A story of three terrorists...

This blog is about three terrorists.

The first terrorist is Usama Bin Laden. Our world's most famous terrorist has been killed. Watching the historic moments over the past 14 hours has brought a mix of emotions for all of us. Relief that maybe terrorism will subside. Fear that this radical system might have other plans already in progress, ready to unleash when this moment came. Closure for families who have waited almost 10 years to see the architect of 9/11 and the cause of their loved ones death finally come to justice. And then there is Celebration. I think this is the response I struggle with the most. Not because I have forgotten about the tragedy of September 11, 2001, or because it did not directly affect my family. My brother was working in the State Department in Washington across the street when the Pentagon was struck that day. If you are American or if you have the slightest strain of empathy for those who suffered, you have wept over the loss of life that terrible day in our history and for all of those who have been defending our freedom over the past decade.

Maybe the reason I struggle with celebration the most is not because I do not think that Usama Bin Laden doesn't deserve it. But, probably because I think he does deserve it.

Watching the world celebrate the death of anyone has never really occurred to me, and probably to most of us. That is not something we have experience thinking about or has entered our heart. But we are faced with it now. This is a difficult balance for me.

The second terrorist is hardly remembered. Recently, Christians all over the world mourned the death and then celebrated the resurrection of Christ. Certainly one of the most iconic and historic moments in humankind. And, no doubt, whether we are Christian or Gentile, our response to Christ's death is the most important decision we will make in our lives. However, what has overtaken my thoughts the past few hours is Christ's response to the man who hung on the cross next to Him some 2,000 years ago. He was a villain. A thief. A terrorist. And there were many who were at the hill called Golgotha that day who must have been dealing with a balance of emotions as they witnessed the death of this man. And with all of that in mind, I am moved by the reaction of Christ to such a person. In the closing moments of His life, Christ looks at this terrorist and says, "This day you will be with me in paradise." (Luke 23:39-43)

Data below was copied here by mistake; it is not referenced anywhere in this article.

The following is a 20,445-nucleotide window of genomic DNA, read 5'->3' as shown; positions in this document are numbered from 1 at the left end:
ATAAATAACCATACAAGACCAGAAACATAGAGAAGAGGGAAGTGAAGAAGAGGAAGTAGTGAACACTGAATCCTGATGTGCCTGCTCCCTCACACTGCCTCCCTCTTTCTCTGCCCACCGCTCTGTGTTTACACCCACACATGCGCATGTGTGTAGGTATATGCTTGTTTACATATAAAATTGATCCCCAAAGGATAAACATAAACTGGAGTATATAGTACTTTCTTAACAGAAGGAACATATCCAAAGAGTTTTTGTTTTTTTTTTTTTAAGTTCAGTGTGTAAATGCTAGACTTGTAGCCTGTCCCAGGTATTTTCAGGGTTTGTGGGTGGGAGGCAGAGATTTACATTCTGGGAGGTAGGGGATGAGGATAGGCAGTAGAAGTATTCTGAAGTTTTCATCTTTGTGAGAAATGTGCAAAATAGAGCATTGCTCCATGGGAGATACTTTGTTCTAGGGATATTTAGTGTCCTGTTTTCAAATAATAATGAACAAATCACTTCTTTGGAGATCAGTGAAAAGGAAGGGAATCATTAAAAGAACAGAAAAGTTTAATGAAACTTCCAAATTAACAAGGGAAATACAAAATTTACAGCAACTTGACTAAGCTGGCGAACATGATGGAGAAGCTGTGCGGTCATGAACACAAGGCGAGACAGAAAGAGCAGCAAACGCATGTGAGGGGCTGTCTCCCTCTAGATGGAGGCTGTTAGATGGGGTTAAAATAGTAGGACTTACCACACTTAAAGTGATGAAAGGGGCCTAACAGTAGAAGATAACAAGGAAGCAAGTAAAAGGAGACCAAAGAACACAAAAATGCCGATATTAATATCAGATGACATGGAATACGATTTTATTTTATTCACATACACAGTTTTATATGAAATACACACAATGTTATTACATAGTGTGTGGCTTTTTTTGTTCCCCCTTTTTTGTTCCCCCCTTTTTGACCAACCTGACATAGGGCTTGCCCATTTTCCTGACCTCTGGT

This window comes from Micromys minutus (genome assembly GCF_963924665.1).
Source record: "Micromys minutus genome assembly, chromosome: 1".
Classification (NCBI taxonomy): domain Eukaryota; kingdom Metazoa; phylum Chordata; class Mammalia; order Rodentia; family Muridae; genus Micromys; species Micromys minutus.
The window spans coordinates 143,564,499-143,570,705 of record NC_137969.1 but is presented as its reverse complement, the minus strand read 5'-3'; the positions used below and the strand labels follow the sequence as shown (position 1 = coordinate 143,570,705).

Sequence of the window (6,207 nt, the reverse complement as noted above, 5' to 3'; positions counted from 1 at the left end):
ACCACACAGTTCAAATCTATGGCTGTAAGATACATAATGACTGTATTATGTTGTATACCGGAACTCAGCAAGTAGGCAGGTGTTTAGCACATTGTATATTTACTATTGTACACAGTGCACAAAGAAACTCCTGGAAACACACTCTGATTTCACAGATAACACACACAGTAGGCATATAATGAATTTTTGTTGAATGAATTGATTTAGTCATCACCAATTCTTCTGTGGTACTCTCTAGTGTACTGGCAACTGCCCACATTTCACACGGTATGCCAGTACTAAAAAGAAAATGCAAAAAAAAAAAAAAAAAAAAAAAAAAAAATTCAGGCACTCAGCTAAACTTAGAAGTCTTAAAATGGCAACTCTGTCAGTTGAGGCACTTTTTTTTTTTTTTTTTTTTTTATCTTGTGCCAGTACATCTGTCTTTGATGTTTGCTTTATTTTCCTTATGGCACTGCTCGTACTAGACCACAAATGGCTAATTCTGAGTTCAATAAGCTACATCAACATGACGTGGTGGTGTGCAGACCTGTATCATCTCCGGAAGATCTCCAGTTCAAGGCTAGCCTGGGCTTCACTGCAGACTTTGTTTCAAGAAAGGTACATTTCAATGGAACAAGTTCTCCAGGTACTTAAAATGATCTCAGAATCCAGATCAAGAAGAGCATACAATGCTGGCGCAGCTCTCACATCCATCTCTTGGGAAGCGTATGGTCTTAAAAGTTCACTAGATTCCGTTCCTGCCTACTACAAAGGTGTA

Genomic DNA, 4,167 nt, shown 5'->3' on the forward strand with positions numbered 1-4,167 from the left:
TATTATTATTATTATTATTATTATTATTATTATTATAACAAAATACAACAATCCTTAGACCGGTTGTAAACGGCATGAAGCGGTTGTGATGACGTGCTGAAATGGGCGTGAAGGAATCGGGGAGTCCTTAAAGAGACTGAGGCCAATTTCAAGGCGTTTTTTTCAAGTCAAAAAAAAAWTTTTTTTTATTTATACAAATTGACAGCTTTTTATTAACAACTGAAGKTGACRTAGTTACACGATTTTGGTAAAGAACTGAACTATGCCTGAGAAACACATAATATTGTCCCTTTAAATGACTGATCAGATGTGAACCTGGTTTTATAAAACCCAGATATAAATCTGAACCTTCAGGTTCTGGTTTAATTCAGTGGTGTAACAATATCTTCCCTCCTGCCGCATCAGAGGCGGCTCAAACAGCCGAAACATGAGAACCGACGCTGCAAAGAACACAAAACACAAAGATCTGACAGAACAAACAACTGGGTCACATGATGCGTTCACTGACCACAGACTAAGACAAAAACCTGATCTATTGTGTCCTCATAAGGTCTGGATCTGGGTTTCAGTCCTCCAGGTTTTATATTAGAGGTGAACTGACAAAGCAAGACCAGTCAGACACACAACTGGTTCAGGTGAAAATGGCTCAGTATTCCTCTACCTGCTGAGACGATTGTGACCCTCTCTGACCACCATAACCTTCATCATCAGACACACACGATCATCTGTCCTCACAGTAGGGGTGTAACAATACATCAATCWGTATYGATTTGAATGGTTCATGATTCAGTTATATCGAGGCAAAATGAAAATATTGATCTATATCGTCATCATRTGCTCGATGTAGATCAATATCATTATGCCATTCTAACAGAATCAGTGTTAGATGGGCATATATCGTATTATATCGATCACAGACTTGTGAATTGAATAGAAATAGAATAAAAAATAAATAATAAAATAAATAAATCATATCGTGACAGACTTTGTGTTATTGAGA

An almost unthinkable response to those who were being avenged for this mans deeds. What brought Him to speak these words to such a person was the response of this terrorist to Christ and every witness at the scene while he hung dying for his actions. He asked for forgiveness. And that contrition is the basis of grace and mercy that every person who has ever lived will long for at some point in their life.

The third terrorist is me. And you. Sitting in front of our televisions, radios, and computers a smile came to our face as we watched the fall of the first terrorist. Or maybe we celebrated with the students who poured onto the streets outside the White House. I know, that like me, you have never killed a person. And you are arguing right now that it is unfair to place me and you in the same category as the first criminal who has killed thousands. Again, this is the balance that I also am struggling with.

But, it is the vengeance and the anger that condemn us both. I can hear the responses now. The call for justice and the demand for equity. Trust me, none of us wants that. Whether a speeding violation or drug trafficking or murder, do you know what that gets you? It gets you guilt and then varying degrees of consequences. For it is our own deeds that have condemned each of us. And we know it. It is that feeling we get daily when we take what isn't ours, when we speak what we should not have spoken, or when think what we should not have thought. Guilt.

But it is how we deal with guilt that is so important to mankind. There are ways we get to justice. These ways however, should not be celebrated with joy, but, accepted as the process of equity. A critical process for humanity that must be taken to bring people to judgment who will take actions outside of the law into their own hands. And after the process we move on. Even for the worst of souls we must practice this formula with dignity. Why? Because we have all been a villain. A thief. A terrorist.

The degree to which a man commits a transgression is not as important as the fact that one has been committed.  

And so I ask for all of us to look deep into our own heart. It is there we will see that there is more than one terrorist in the world today. If we have been running for a decade like the first criminal, hanging on a cross in our last moments like the second criminal, or still unwilling to accept our own guilt like the third criminal, we all need grace and mercy. And only One can give that to each of us. Christ.


Post a Comment